Decision 2020

Markey, O'Connor Face Off in Senate Debate

Monday's was the first and only scheduled debate in the general election contest for U.S. Senate

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Democratic incumbent U.S. Sen. Edward Markey and Republican challenger Kevin O'Connor sparred on everything from mask-wearing to the Green New Deal in their first and only scheduled debate Monday.

The matchup was hosted by GBH News with each candidate in a different studio at the station — a last minute logistical change the station said was needed to help protect against the coronavirus. The original plan was to have both candidate in the same studio while socially distanced.

The two immediately split on the issue of whether to mandate the wearing of masks to combat the coronavirus.

O'Connor said he backs guidelines that encourage the use of masks but opposes a mandate. Markey said he supports mask mandates as public safety measures to help slow the spread of the virus, including fines if necessary.

"I do think we're going to need enforcement going forward," he said.

The 58-year-old O'Connor — an attorney and business owner — tried repeatedly to portray the 74-year-old Markey to the far left of his own party, pointing to his support of measures like the Green New Deal and "Medicare for All," which haven't been embraced by Democratic presidential nominee Joe Biden.

"He's outside the mainstream of his own party," O'Connor said.

Markey responded by trying to tie O'Connor as tightly as possible to President Donald Trump and Senate Majority Leader Mitch McConnell, R-Ky. Trump remains largely unpopular in Massachusetts.

"The last thing we need in Massachusetts is to send another Republican down to help Mitch McConnell stop a green energy revolution, to stop the expansion of health care benefits," Markey said.

The two also clashed on the issue of health care, including the latest Republican bid before the Supreme Court to strike down the Affordable Care Act, which provides more than 20 million people with health insurance.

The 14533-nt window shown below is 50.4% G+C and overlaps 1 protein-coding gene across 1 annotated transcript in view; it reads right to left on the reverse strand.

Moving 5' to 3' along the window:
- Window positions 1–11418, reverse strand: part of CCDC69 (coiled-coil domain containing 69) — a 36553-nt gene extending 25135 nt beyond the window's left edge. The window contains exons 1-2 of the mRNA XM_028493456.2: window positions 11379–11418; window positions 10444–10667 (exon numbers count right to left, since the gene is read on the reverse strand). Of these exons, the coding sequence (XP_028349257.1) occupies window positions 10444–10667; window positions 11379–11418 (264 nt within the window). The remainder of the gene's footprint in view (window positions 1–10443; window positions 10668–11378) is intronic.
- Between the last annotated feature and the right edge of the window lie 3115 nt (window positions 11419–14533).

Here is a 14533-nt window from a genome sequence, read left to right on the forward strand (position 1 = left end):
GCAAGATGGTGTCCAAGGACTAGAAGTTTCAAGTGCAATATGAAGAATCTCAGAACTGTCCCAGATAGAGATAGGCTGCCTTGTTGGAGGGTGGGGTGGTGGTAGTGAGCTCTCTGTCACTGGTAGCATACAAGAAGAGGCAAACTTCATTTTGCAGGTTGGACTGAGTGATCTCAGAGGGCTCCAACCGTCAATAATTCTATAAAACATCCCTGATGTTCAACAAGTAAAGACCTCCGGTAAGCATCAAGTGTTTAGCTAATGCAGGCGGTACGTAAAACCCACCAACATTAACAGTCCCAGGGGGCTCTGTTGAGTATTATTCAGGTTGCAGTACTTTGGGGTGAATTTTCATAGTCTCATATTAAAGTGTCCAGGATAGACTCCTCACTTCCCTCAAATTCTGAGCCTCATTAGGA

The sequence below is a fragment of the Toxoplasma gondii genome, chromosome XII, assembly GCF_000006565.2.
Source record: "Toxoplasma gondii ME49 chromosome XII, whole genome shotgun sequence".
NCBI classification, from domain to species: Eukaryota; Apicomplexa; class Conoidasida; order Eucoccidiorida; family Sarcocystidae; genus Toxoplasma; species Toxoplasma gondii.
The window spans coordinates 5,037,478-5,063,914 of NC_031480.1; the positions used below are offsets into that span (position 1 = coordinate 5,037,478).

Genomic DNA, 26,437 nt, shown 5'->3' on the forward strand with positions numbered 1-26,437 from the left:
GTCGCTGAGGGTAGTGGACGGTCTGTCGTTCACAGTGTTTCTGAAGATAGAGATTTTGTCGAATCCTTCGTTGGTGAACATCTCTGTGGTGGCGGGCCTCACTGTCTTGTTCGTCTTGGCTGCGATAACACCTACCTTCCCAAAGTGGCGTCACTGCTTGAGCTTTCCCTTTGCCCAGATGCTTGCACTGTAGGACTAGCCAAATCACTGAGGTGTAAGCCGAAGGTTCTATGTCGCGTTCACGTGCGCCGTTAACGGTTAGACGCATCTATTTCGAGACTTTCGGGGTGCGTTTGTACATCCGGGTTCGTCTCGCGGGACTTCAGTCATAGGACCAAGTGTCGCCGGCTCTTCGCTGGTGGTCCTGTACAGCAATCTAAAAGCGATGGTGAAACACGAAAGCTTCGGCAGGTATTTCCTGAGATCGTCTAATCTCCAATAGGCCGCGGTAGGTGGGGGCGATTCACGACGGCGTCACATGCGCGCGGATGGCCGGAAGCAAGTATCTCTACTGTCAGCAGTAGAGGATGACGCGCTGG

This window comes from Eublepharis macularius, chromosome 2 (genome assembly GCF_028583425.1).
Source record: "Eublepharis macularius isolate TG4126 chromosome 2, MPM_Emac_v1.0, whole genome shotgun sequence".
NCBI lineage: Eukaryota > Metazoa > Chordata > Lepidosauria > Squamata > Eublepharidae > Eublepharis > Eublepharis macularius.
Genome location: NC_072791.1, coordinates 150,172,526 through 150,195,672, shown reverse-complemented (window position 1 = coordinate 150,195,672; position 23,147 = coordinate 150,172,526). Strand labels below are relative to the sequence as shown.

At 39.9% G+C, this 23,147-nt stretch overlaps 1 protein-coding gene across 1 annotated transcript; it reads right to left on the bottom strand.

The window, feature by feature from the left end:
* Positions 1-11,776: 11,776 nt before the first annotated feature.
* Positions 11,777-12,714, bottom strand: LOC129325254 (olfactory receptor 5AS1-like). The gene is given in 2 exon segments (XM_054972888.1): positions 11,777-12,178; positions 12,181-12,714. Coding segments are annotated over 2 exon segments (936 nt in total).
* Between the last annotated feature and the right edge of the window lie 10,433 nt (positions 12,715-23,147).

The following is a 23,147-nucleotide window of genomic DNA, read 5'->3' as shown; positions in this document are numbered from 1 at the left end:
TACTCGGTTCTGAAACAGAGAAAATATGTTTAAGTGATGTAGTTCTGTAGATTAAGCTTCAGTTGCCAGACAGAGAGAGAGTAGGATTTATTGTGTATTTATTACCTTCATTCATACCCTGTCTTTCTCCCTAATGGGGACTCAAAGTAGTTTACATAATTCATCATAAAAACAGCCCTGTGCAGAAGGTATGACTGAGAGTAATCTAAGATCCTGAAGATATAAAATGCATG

O'Connor said he supports that challenge, but wants to make sure that protections included in the law aimed at individuals with preexisting conditions are preserved.

"I support a challenge so long as we immediately address preexisting conditions," he said, adding that "Sen. Markey advocates for the end of private health insurance," with his support for a Medicare for All program.

Markey said his first goal is to try to protect the Affordable Care Act from being "eviscerated," and then moving to expand health care to everyone in the country.

"We have a health care system that is broken," he said.

The two also sparred on whether to expand the number of justices on the Supreme Court.

O'Connor opposes the move, calling it court-packing, but Markey said Democrats should consider the move if Republicans press ahead with plans to confirm Judge Amy Coney Barrett to the high court before the Nov. 3 election.

O'Connor faces a daunting challenge in a state that leans heavily Democratic. There are currently no Republican members of the state's congressional delegation.

Markey is coming off a hard-fought Democratic primary win, having defeated his 39-year-old challenger U.S. Rep. Joe Kennedy III, a member of America's most famous political family.

Markey is coming off a hard-fought Democratic primary win, having defeated his 39-year-old challenger U.S. Rep. Joe Kennedy III, a member of America's most famous political family.

Markey was able to propel himself to a win over his younger rival in part by harnessing the backing from progressive leaders including New York Democratic U.S. Rep. Alexandria Ocasio-Cortez, with whom he introduced the Green New Deal resolution.

During the debate, O'Connor said that while he opposes the proposal, he back other efforts to combat climate change, including pushing for carbon neutrality by 2050 and encouraging new technologies to reduce the impact of humans on the planet.

Markey has served for decades in Congress, first in the House and later in the Senate.

O'Connor defeated fellow Republican Shiva Ayyadurai in the Massachusetts GOP Senate primary.

The election is Nov. 3, although voters will be able to cast ballots ahead of Election Day using mail-in ballots, early voting polling locations and drop boxes in many communities.

Markey also has considerably more fundraising prowess in the contest. As of mid-August, he reported having $3.5 million in his campaign account compared to $126,000 for O'Connor.

Copyright AP - Associated Press
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